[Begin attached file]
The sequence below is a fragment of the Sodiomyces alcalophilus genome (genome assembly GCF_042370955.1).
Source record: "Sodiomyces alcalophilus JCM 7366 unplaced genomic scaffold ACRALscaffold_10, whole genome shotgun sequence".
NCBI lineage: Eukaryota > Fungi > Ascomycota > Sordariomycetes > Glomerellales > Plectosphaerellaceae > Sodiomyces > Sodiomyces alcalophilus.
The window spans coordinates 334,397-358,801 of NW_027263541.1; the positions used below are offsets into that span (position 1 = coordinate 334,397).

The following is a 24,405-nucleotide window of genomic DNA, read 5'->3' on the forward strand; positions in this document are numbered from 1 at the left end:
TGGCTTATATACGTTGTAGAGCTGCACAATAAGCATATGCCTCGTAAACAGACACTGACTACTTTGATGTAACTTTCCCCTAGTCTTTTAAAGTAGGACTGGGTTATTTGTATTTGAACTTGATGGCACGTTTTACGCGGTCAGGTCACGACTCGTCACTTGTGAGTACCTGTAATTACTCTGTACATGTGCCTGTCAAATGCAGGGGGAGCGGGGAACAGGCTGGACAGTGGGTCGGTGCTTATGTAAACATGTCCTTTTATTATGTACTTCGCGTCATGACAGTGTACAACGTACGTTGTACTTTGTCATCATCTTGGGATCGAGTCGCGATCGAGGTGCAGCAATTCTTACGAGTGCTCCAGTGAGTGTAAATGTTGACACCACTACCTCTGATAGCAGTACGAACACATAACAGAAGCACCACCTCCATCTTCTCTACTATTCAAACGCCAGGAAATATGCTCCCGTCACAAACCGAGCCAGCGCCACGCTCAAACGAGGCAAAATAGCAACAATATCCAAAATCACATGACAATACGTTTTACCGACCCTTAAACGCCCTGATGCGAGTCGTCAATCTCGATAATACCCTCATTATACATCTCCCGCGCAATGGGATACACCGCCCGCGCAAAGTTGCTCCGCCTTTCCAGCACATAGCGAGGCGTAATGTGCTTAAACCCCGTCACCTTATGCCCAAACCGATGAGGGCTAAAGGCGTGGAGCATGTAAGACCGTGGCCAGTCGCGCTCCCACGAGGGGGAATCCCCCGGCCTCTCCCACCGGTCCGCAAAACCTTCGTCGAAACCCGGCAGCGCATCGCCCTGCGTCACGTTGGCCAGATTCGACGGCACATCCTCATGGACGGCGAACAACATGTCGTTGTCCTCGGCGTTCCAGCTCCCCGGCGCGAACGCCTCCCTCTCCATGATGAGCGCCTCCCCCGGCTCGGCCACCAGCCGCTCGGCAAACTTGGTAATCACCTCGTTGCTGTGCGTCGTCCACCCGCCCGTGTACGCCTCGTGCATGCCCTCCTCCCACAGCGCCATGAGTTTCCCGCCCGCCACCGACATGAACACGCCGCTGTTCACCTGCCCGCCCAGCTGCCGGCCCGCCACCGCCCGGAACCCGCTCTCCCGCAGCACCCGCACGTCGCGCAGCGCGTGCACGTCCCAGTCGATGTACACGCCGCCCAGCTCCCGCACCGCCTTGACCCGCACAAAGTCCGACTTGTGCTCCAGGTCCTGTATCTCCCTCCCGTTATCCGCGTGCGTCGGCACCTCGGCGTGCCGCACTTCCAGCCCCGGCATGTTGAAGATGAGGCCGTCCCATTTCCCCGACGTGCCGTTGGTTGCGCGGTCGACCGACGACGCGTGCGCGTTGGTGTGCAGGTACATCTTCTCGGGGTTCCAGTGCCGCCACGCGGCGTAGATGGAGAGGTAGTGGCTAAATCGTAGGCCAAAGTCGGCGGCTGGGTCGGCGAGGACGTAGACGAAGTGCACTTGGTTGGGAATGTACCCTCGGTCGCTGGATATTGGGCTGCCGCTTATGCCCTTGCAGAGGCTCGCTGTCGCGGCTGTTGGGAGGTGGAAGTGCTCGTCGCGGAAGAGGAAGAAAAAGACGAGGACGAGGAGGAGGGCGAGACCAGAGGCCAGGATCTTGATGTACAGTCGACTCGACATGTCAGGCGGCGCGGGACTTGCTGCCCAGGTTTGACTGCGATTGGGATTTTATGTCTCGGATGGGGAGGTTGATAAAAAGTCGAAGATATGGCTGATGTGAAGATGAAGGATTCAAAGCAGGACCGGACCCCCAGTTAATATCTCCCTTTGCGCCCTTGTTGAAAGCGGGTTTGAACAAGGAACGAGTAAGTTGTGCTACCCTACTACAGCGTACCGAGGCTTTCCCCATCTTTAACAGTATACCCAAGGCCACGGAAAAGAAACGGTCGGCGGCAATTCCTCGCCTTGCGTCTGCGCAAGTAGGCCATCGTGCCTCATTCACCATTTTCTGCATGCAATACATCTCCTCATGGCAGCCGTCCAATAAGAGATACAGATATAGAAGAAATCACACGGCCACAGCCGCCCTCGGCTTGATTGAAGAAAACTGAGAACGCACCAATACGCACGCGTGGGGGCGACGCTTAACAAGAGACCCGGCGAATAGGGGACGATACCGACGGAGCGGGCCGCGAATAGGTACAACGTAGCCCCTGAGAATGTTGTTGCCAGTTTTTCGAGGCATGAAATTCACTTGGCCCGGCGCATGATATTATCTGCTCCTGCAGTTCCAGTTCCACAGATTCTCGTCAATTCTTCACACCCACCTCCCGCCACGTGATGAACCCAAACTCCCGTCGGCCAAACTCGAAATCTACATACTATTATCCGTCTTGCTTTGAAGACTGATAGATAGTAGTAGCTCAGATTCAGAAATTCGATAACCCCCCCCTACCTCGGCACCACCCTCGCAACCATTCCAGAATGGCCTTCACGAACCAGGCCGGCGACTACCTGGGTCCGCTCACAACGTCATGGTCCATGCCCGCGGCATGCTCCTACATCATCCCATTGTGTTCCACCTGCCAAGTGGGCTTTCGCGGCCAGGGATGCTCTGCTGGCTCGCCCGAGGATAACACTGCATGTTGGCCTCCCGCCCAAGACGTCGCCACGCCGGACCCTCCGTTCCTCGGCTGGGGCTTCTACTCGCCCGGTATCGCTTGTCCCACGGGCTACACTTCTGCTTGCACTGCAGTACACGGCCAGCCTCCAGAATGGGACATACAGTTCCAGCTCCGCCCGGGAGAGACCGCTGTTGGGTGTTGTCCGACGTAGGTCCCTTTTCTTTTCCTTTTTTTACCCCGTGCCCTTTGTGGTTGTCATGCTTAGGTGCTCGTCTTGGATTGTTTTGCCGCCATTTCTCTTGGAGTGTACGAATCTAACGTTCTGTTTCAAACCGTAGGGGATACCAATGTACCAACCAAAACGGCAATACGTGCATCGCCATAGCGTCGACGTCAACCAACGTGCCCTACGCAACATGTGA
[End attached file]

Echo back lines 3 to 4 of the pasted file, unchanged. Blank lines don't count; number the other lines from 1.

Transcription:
NCBI lineage: Eukaryota > Fungi > Ascomycota > Sordariomycetes > Glomerellales > Plectosphaerellaceae > Sodiomyces > Sodiomyces alcalophilus.
The window spans coordinates 334,397-358,801 of NW_027263541.1; the positions used below are offsets into that span (position 1 = coordinate 334,397).